Tell us about going through Lee’s archives. What did you discover?
We have an archivist who is museum trained. This is going to sound cliché, but when I went into the archive in Kansas City, I almost started to cry because it was so beautifully maintained. It was cataloged down to every scrap of paper, every receipt, every order book, every decade. We had H.D. Lee’s shirt, his desk.… It’s emotional to look at the parallels in terms of how marketing was approached back in the day. When you look at how we participate in trends from way back to the ’60s, ’70s, ’80s, and even the 90s, there’s just so much there. We outfitted cowboys. We outfitted women who were doing things before it was cool for women to do it. We were outfitting the military, railroad service men—anything and everything that eventually is on trend and goes down the runway is part of our story.
How do you feel about jeggings?
I can actually remember the first time at Abercrombie they showed us jeggings. Our mouths dropped. We were like, what the hell is that? But I remember thinking, this is going to be something, because it just made sense at the time. We think people were abandoning jeans to wear athleisure, and it was really that people were abandoning sweatpants to look sharper in their lazy pants. It was an innovation at the time to solve the last business to that industry. Now, because jeans have gotten so comfortable and we have technologies where they’re cooling and they stretch, they’re comfortable, we’ve come to a crossroads. Skinny jeans are downtrending, so jeggings feel tired right now. But I don’t think that means that they’re going to go away. They’ll come back around.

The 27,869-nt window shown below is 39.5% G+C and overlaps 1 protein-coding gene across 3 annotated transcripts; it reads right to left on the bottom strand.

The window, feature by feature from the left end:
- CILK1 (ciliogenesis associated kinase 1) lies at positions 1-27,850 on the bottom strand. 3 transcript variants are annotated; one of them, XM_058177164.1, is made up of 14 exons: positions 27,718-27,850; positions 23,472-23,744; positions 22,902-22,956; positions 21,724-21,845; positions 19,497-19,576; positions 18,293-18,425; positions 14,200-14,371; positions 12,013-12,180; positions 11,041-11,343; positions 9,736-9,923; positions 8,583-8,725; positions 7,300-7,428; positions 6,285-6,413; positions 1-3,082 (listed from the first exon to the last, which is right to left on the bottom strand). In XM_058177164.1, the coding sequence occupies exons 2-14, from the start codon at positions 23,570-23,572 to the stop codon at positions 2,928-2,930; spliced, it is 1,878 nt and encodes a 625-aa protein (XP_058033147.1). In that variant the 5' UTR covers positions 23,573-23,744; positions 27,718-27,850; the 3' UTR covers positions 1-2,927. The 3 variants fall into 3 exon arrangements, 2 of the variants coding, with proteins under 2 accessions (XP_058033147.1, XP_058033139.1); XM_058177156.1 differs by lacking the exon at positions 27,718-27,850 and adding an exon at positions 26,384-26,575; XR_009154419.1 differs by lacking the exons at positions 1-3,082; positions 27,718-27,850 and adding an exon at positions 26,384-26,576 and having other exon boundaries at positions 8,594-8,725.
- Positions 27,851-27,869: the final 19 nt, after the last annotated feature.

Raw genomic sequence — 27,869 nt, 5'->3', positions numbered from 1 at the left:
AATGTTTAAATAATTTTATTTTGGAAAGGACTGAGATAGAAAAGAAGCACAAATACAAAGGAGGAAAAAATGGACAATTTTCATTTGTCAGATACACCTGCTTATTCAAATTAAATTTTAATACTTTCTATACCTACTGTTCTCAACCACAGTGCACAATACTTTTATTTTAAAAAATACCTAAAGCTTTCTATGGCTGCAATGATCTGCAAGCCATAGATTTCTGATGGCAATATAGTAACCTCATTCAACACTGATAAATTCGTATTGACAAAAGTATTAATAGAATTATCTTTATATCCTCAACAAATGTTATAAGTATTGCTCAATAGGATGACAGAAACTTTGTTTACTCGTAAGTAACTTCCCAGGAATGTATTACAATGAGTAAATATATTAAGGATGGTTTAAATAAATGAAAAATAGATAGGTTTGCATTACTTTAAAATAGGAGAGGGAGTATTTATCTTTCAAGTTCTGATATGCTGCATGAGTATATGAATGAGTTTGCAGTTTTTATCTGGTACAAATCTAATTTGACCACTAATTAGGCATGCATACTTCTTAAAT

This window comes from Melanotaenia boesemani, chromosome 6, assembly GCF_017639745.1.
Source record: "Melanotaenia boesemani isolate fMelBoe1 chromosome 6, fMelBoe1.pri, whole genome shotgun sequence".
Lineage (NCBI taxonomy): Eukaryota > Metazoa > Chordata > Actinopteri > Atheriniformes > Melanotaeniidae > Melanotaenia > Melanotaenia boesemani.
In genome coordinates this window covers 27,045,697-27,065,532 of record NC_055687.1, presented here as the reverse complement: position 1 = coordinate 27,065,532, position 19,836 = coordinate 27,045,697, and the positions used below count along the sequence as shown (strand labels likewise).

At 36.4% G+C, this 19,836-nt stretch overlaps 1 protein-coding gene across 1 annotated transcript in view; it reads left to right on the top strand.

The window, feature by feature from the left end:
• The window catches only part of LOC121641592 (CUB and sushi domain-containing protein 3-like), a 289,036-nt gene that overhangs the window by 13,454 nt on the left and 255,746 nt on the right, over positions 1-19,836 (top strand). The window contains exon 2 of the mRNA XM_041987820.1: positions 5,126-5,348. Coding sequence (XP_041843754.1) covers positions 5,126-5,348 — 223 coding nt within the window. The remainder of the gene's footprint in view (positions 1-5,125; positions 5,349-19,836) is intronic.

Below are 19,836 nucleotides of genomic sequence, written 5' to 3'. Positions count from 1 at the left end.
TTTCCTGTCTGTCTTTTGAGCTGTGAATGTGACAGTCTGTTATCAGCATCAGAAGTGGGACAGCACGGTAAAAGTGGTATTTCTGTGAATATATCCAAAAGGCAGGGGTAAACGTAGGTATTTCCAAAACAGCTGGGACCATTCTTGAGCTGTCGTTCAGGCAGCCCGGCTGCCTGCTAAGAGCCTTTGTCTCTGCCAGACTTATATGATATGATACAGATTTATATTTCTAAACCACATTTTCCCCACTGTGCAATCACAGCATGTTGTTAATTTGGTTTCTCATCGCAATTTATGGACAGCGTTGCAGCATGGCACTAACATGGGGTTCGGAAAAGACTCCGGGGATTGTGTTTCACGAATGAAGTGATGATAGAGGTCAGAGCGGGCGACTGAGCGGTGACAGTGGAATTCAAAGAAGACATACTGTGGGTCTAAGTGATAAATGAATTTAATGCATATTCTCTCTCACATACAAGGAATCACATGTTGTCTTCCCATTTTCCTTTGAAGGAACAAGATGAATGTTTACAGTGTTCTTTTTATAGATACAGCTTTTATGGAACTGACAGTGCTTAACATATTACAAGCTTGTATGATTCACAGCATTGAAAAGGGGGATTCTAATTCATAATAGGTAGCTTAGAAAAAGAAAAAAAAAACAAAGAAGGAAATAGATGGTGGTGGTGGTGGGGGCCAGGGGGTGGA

Are there any denim trends you regret partaking in?
I wore some pretty low-rise flare jeans back in the Britney [Spears] days. But I don’t think denim is a throwaway. Eventually, it all comes back around. Who knows, a couple years from now you might see me in a low-rise pair!
Is it difficult to innovate in the world of denim? How do you keep pushing things forward?
Innovation for us right now is through sustainability. There’s a huge push in terms of making denim a much cleaner product that’s better for the world. [We also have] technologies, and how we make fabrics to perform for people, whether they keep you cool or fit you better. We design through 3-D, which can map different body shapes and sizes and make sure that we’re making products that fit in a totally new way. Lasting innovation is something that you can get your teeth into, and it’ll last for a long time. It’s something iterative that you can build on.
Why is sustainability important to you?
Not only are we experiencing crazy weather patterns and stuff going on, it’s scary for someone who has children and someone who thinks about the future. I don’t want to participate in anything that’s making that worse. When you think about the world of denim, there’s a lot that goes into it. Even in the early days, indigo is hard to sew. There’s a lot of cleaning up that’s been done over the years. I would love to be part of eliminating the things that are used in denim that aren’t great to the planet. I’m also really passionate about consumption. Denim isn’t something you throw away. There’s something endearing and sustainable about the simplicity of that. If we can make jeans in a clean and healthy way, and it’s something that people hang on to and gets more beautiful with age—there’s a simplicity and sustainability to that.
What do you think the future of denim holds?
We’ll continue to build on something that is timeless and effortless. It’s the most unifying, democratic piece of clothing the world wears. I think the future of denim is that it’ll always be here.